71. Salomonczyk, D., Panzera, R., Pirogovosky, E., Goldstein, J., Corey-Bloom, J., Simmons, R., & Gilbert, P. E. (2010). Impaired postural stability as a marker of premanifest Huntington’s disease. Movement Disorders, 25(14), 2428–2433.CrossRefPubMedGoogle Scholar
  72. Schluter, E. W., Hunsaker, M. R., Greco, C. M., Willemsen, R., & Berman, R. F. (2012). Distribution and frequency of intranuclear inclusions in female CGG KI mice modeling the fragile X premutation. Brain Research, 1472, 124–137.PubMedCentralCrossRefPubMedGoogle Scholar
  73. Simon, T. J. (2007). Cognitive characteristics of children with genetic syndromes. Child and Adolescent Psychiatric Clinics of North America, 16, 599–616.PubMedCentralCrossRefPubMedGoogle Scholar
  74. Simon, T. J. (2008). A new account of the neurocognitive foundations of impairments in space, time and number processing in children with chromosome 22q11.2 deletion syndrome. Developmental Disabilities Research Reviews, 14, 52–58.PubMedCentralCrossRefPubMedGoogle Scholar
  75. Simon, T. J. (2011). Clues to the foundation of numerical cognitive impairments: Evidence from genetic disorders. Developmental Neuropsychology, 36(6), 788–805.PubMedCentralCrossRefPubMedGoogle Scholar
  76. Spencer, C. M., Alekseyenko, O., Hamilton, S. M., Thomas, A. M., Serysheva, E., Yuva-Paylor, L. A., & Paylor, R. (2011). Modifying behavioral phenotypes in Fmr1 KO mice: Genetic background differences reveal autistic-like responses. Autism Research, 4, 40–56.PubMedCentralCrossRefPubMedGoogle Scholar
  77. Tassone, F., Greco, C. M., Hunsaker, M. R., Berman, R. F., Seritan, A. L., Gane, L. W., et al. (2011). Neuropathological, clinical, and molecular pathology in female fragile X premutation carriers with and without FXTAS. Genes, Brain and Behavior, 11(5), 577–585.CrossRefGoogle Scholar
  78. Taylor, T. N., Greene, J. G., & Miller, G. W. (2010). Behavioral phenotyping of mouse models of Parkinson’s disease. Behavioural Brain Research, 211(1), 1–10.PubMedCentralCrossRefPubMedGoogle Scholar
  79. Van Dam, D., Errijgers, V., Kooy, R. F., Willemsen, R., Mientjes, E., Oostra, B. A., & De Deyn, P. P. (2005). Cognitive decline, neuromotor and behavioural disturbances in a mouse model for fragile-X-associated tremor/ataxia syndrome (FXTAS). Behavioural Brain Research, 162(2), 233–239.CrossRefPubMedGoogle Scholar
  80. Wahlsten, D. (1972). Genetic experiments with animal learning: A critical review. Behavioral Biology, 7, 143–182.CrossRefPubMedGoogle Scholar
  81. Wahlsten, D. (2001). Standardizing tests of mouse behavior: Reasons, recommendations & reality. Physiology and Behavior, 73, 695–704.CrossRefPubMedGoogle Scholar
  82. Wahlsten, D., Metten, P., Phillips, T. J., Boehm, S. L., Burkhart-Kasch, S., Dorow, J., et al. (2003a). Different data from different labs: Lessons from studies of gene-environment interaction. Journal of Neurobiology, 54, 283–311.CrossRefPubMedGoogle Scholar
  83. Wahlsten, D., Rustay, N. R., Metten, P., & Crabbe, J. C. (2003b). In search of a better mouse test. Trends in Neurosciences, 26, 132–136.CrossRefPubMedGoogle Scholar
  84. Wahlsten, D., Metten, P., & Crabbe, J. C. (2003c). Survey of 21 inbred mouse strains in two laboratories reveals that BTBR T/+ tf/tf has severely reduced hippocampal commissure and absent corpus callosum. Brain Research, 971, 47–54.CrossRefPubMedGoogle Scholar
  85. Wahlsten, D., Bachmanov, A., Finn, D. A., & Crabbe, J. C. (2006). Stability of inbred mouse strain differences in behavior and brain size between laboratories and across decades. Proceeding of the National Academy of Sciences of the United States of America, 103, 16364–16369.CrossRefGoogle Scholar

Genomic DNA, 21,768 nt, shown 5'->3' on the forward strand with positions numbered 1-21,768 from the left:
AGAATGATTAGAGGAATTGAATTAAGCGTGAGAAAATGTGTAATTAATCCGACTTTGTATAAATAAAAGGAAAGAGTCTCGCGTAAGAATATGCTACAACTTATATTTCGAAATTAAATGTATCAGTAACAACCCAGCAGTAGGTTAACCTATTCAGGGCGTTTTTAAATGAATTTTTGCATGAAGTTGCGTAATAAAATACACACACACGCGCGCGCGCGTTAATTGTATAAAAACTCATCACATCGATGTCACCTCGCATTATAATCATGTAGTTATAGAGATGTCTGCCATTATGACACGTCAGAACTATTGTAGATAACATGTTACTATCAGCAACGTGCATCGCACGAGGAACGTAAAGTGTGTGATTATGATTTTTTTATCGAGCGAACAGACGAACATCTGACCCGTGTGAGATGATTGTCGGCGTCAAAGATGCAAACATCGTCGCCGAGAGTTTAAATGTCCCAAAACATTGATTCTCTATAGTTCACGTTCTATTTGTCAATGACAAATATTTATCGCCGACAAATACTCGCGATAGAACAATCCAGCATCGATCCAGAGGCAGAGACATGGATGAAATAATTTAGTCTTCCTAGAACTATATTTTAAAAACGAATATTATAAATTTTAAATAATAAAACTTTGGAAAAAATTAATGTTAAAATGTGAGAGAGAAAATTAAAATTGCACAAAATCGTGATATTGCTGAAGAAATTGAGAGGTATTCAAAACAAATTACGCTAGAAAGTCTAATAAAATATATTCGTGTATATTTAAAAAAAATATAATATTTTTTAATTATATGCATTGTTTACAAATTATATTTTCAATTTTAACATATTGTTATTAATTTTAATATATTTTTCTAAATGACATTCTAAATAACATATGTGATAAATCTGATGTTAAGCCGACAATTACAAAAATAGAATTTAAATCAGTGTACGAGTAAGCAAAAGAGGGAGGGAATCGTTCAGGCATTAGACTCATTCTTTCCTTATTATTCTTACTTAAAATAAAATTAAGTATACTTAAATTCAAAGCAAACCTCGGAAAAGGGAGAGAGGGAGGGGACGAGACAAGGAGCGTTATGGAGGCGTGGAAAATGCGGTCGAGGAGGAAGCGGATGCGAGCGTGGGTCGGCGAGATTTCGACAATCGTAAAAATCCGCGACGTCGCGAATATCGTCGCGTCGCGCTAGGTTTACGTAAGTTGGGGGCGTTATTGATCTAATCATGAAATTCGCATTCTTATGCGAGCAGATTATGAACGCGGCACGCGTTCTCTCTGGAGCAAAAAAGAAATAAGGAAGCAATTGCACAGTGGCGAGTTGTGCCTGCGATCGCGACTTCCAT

86. Wang, Y. C., Magasi, S. R., Bohannon, R. W., Reuben, D. B., McCreath, H. E., Bubela, D. J., et al. (2011). Assessing dexterity function: A comparison of two alternatives for the NIH Toolbox. Journal of Hand Therapy, 24(4), 313–320.PubMedCentralCrossRefPubMedGoogle Scholar
  87. Wenzel, H. J., Hunsaker, M. R., Greco, C. M., Willemsen, R., & Berman, R. F. (2010). Ubiquitin positive intranuclear inclusions in neuronal and glial cells in a mouse model of the fragile X premutation. Brain Research, 1318, 155–166.PubMedCentralCrossRefPubMedGoogle Scholar
  88. Wesson, D. W., Nixon, R. A., Levy, E., & Wilson, D. A. (2011). Mechanisms of neural and behavioral dysfunction in Alzheimer’s disease. Molecular Neurobiology, 43(3), 163–179.PubMedCentralCrossRefPubMedGoogle Scholar
  89. Weiser, M., Van Os, J., & Davidson, M. (2005). Time for a shift in focus in schizophrenia: From narrow phenotypes to broad endophenotypes. The British Journal of Psychiatry, 187, 203–205.CrossRefPubMedGoogle Scholar
  90. Whishaw, I. Q., & Tomie, J. (1996). Of mice and mazes: Similarities between mice and rats on dry land but not water mazes. Physiology and Behavior, 60(5), 1191–1197.CrossRefPubMedGoogle Scholar
  91. White, N. M., & McDonald, R. J. (2002). Multiple parallel memory systems in the brain of the rat. Neurobiology of Learning and Memory, 77(2), 125–184.CrossRefPubMedGoogle Scholar
  92. Wong, L. M., Goodrich-Hunsaker, N. J., McLennan, Y. A., Tassone, F., Harvey, D., Rivera, S. M., & Simon, T. J. (2012). Young adult male carriers of the Fragile X premutation exhibit genetically modulated impairments in visuospatial tasks controlled for psychomotor speed. Journal of Neurodevelopmental Disorders, 4(1), 26.PubMedCentralCrossRefPubMedGoogle Scholar
  93. Xu, B., Karayiorgou, M., & Gogos, J. A. (2010). microRNAs in psychiatric and neurodevelopmental disorders. Brain Research, 1338, 78–88.CrossRefPubMedGoogle Scholar
  94. Yan, Q. J., Asafo-Adjei, P. K., Arnold, H. M., Brown, R. E., & Bauchwitz, R. P. (2004). A phenotypic and molecular characterization of the Fmr1-tm1Cgr fragile X mouse. Genes, Brain, and Behavior, 3, 337–359.CrossRefPubMedGoogle Scholar
  95. Yong-Kee, C. J., Salomonczyk, D., & Nash, J. E. (2010). Development and validation of a screening assay for the evaluation of putative neuroprotective agents in the treatment of Parkinson’s disease. Neurotoxicity Research, 19(4), 519–526.CrossRefPubMedGoogle Scholar

Copyright information

© Springer International Publishing Switzerland 2016

Authors and Affiliations

  1. 1.Center for Integrative Neuroscience and Human BehaviorUniversity of UtahSalt Lake CityUSA
  2. 2.Department of Neurological SurgeryUniversity of California, DavisDavisUSA
  3. 3.Granite School DistrictSalt Lake CityUSA

Personalised recommendations